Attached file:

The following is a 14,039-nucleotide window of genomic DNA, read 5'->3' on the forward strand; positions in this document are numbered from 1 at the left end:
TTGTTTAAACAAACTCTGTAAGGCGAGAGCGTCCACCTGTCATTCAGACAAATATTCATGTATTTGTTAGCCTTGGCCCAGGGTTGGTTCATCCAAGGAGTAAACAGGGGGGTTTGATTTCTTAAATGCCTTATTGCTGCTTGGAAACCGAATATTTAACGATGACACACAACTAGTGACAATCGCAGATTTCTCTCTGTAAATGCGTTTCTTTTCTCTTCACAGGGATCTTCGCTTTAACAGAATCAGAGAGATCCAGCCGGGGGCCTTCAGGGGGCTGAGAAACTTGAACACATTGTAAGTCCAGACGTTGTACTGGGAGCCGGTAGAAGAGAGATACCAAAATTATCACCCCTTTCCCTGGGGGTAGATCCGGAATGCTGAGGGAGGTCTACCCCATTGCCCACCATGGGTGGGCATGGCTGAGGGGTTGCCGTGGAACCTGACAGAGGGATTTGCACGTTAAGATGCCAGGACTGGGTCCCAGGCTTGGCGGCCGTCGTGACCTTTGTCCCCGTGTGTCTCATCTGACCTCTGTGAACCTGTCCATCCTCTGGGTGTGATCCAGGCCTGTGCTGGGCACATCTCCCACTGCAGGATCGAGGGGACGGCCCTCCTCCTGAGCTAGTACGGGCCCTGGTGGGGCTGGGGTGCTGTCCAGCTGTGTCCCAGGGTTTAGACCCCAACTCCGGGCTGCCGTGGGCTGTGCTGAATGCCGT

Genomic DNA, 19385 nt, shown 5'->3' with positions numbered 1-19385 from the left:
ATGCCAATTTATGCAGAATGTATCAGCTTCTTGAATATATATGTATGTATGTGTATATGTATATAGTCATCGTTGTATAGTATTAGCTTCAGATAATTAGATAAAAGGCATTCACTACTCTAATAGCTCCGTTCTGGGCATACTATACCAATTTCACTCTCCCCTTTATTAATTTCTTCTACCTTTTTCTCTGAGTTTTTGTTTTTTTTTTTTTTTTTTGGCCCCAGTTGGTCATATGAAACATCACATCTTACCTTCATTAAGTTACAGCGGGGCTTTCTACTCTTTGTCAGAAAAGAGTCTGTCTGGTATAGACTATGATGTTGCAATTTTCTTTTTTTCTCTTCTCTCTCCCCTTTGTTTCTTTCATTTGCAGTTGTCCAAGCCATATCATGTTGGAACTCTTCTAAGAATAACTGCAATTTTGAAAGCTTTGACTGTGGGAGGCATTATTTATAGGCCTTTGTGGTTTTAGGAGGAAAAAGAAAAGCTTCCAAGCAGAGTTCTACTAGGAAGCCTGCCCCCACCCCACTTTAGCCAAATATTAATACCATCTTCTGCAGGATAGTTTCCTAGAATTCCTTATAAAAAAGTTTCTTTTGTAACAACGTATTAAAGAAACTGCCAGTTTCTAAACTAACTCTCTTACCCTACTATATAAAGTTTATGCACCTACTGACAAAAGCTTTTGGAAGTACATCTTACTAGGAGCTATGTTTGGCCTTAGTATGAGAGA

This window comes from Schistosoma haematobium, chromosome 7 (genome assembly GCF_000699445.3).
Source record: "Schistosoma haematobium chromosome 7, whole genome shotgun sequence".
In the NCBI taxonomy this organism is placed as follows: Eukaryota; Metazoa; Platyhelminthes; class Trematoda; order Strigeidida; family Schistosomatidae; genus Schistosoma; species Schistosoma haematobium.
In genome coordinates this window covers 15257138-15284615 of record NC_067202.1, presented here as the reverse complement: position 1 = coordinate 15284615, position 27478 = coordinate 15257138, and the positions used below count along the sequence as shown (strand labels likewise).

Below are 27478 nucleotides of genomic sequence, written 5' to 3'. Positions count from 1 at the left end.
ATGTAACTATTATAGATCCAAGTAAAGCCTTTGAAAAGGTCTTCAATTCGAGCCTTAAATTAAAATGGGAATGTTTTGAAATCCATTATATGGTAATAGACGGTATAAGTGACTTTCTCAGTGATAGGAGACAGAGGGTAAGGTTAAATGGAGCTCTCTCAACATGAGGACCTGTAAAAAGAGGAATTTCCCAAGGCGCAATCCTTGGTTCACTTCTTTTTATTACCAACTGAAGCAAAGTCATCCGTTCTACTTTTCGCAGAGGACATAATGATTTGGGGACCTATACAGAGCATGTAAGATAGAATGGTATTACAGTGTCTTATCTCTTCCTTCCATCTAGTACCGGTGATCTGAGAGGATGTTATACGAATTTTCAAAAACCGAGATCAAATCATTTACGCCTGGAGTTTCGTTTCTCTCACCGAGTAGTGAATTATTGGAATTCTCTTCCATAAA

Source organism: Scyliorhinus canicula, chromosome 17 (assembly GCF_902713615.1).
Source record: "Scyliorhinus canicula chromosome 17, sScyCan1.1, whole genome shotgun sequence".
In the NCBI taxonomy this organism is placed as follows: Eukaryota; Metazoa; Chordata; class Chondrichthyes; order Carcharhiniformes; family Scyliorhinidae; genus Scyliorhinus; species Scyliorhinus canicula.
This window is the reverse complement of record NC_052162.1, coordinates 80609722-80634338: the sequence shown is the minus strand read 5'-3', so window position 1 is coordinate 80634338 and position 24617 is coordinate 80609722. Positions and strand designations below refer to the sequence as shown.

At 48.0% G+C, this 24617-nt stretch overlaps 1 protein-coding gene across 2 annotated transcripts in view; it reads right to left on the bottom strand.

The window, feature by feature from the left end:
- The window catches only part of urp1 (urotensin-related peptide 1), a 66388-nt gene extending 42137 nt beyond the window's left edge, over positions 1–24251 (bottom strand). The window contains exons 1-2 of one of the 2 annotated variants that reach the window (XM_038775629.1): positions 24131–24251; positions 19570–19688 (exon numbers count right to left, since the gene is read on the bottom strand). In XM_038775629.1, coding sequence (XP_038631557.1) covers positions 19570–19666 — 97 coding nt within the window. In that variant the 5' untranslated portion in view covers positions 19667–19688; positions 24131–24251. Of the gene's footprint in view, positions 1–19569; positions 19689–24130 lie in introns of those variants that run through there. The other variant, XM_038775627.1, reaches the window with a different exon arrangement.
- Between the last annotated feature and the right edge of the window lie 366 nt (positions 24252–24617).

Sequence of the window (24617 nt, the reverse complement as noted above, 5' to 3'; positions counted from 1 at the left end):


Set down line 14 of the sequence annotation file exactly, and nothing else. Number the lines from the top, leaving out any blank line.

This window is the reverse complement of record NC_052162.1, coordinates 80609722-80634338: the sequence shown is the minus strand read 5'-3', so window position 1 is coordinate 80634338 and position 24617 is coordinate 80609722. Positions and strand designations below refer to the sequence as shown.